Saudi Arabia’s quick and dramatic reaction to Canada’s advocacy for the human rights of detained bloggers and activists Raif and Samar Badawi reflects the aggressive personal approach taken by Crown Prince Mohammad bin Salman in recent years. The Crown Prince, known by his initials MBS, views challenges to the kingdom through the lens of regional rivalries and the instability generated by the 2011 Arab Spring. Targeting Canada is just the latest in a string of attempts to achieve domestic security and promote a vision for the region.

The Saudi intervention in Yemen, starting in March 2015, reflected the young prince’s conviction that the kingdom had a direct interest in preventing the spread of Iranian power in the Arabian Peninsula. Since that time, MBS has positioned himself to be the undisputed leader of a newly assertive Saudi Arabia. He envisions a state that will be able to guide reforms while dictating terms to neighbouring states in danger of warming to Iranian influence.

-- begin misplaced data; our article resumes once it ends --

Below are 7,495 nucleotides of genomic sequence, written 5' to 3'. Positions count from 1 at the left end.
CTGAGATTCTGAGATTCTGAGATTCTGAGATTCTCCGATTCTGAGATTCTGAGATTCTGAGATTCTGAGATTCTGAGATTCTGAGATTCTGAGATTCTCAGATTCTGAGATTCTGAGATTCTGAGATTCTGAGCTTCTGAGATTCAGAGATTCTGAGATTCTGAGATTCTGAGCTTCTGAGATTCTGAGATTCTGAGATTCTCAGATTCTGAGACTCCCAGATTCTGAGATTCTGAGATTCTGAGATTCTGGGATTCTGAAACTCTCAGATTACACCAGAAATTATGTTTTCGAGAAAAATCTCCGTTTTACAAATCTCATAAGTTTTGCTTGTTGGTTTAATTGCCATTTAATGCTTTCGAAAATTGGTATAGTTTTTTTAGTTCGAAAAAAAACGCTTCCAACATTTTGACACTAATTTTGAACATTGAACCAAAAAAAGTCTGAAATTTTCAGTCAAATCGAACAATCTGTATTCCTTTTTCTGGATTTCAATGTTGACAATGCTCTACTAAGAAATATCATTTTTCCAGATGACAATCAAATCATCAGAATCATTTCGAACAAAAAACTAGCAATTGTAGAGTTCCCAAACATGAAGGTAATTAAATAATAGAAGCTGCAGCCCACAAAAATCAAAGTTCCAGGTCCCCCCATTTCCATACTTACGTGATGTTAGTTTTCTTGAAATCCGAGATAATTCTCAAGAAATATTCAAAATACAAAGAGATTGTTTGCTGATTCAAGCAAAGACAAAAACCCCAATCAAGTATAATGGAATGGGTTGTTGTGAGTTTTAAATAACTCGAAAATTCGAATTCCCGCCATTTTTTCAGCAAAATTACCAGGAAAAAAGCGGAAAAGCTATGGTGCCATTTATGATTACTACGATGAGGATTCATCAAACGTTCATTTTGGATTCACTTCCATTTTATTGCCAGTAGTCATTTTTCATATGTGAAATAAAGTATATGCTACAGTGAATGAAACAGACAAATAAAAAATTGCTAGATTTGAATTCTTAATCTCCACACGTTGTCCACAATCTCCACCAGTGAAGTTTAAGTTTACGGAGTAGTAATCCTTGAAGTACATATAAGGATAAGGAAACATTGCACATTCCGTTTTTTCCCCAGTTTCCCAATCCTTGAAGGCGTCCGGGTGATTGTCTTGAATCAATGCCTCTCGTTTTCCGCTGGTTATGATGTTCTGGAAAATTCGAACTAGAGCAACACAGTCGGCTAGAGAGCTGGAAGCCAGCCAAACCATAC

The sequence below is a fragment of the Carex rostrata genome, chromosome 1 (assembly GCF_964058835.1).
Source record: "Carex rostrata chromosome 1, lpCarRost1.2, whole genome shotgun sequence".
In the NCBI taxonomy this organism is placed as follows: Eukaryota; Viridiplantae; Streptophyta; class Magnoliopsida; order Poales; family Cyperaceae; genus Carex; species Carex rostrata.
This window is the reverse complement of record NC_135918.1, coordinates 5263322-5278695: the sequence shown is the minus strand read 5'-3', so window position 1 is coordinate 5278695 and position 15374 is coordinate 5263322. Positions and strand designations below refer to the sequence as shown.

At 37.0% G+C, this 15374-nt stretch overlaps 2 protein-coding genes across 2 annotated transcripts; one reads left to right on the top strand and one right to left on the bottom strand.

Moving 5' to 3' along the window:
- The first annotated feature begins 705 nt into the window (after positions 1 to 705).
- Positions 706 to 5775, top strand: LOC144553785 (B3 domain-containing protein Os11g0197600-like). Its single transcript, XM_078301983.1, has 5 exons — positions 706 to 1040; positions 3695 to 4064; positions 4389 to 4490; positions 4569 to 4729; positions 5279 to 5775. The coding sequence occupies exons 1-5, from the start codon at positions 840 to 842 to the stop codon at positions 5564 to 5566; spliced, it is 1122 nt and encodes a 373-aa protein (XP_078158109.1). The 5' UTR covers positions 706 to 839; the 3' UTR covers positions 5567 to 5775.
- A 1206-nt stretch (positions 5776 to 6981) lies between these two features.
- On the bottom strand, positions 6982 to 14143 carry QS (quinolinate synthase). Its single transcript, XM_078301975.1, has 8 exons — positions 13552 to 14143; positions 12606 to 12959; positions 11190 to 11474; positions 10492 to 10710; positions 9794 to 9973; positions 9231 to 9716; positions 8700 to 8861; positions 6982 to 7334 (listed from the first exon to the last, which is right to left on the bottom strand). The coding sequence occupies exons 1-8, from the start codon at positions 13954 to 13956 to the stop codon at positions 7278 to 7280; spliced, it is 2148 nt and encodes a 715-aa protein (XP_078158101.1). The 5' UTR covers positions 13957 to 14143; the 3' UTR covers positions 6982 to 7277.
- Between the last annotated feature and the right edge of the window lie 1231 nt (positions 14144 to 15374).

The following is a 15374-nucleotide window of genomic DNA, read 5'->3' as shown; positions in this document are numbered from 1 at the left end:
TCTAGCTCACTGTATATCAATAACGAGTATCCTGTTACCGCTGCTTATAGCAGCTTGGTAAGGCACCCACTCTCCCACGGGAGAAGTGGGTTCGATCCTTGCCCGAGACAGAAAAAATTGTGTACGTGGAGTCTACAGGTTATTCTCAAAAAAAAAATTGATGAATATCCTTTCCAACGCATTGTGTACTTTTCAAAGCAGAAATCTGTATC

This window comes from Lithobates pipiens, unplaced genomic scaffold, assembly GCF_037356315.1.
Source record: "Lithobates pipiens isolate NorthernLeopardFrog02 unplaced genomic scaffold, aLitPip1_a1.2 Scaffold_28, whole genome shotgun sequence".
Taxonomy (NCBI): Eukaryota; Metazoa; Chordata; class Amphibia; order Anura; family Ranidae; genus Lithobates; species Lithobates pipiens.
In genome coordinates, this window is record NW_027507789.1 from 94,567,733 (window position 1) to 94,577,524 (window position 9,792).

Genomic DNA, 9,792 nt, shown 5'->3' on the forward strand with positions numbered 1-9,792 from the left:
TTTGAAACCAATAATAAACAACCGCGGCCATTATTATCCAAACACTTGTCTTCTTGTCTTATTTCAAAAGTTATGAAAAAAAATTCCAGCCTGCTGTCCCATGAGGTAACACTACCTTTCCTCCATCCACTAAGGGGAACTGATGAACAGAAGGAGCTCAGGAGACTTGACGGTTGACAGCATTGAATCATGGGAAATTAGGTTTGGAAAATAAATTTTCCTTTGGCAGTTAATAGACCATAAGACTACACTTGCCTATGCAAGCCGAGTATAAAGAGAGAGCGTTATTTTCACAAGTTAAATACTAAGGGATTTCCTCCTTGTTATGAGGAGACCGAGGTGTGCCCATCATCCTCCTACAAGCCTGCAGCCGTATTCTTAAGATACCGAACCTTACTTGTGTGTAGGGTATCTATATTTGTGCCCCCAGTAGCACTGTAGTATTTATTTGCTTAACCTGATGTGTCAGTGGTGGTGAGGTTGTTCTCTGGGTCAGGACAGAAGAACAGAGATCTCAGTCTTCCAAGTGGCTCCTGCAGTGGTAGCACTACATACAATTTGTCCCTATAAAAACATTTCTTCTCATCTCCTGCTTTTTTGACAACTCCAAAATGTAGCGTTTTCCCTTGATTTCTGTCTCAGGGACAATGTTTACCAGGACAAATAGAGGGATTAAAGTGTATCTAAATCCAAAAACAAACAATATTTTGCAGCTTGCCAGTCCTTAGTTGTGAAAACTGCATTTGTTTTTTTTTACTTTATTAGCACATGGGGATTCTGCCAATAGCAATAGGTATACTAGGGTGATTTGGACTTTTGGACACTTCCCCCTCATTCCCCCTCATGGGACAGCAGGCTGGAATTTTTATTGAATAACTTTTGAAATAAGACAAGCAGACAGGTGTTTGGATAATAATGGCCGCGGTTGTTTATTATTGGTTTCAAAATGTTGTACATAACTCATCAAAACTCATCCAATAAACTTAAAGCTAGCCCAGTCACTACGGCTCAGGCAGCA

Saudi foreign policy has been traditionally conservative and often understated. No longer. Under the leadership of MBS, Saudi Arabia has become an assertive and unpredictable player. He seeks regional power while engaging in “authoritarian upgrading” guided by his own hand. There are therefore two interrelated strategies at play: 1) prevent the growth in influence of rival powers in the region and 2) prevent the emergence of liberal activists who would destabilize the Saudi monarchy. MBS witnessed firsthand the destabilization of the region that arose after the 2011 protests in Egypt, Syria, Yemen — and perhaps most notably in neighbouring Bahrain. He wishes to prevent a recurrence at all costs.

So MBS has spearheaded dramatic actions aimed at wielding Saudi Arabia’s considerable financial and military power.

He has prosecuted a brutal war in Yemen aimed at an unqualified victory over the Houthi …read more

Source:: Vancouver Sun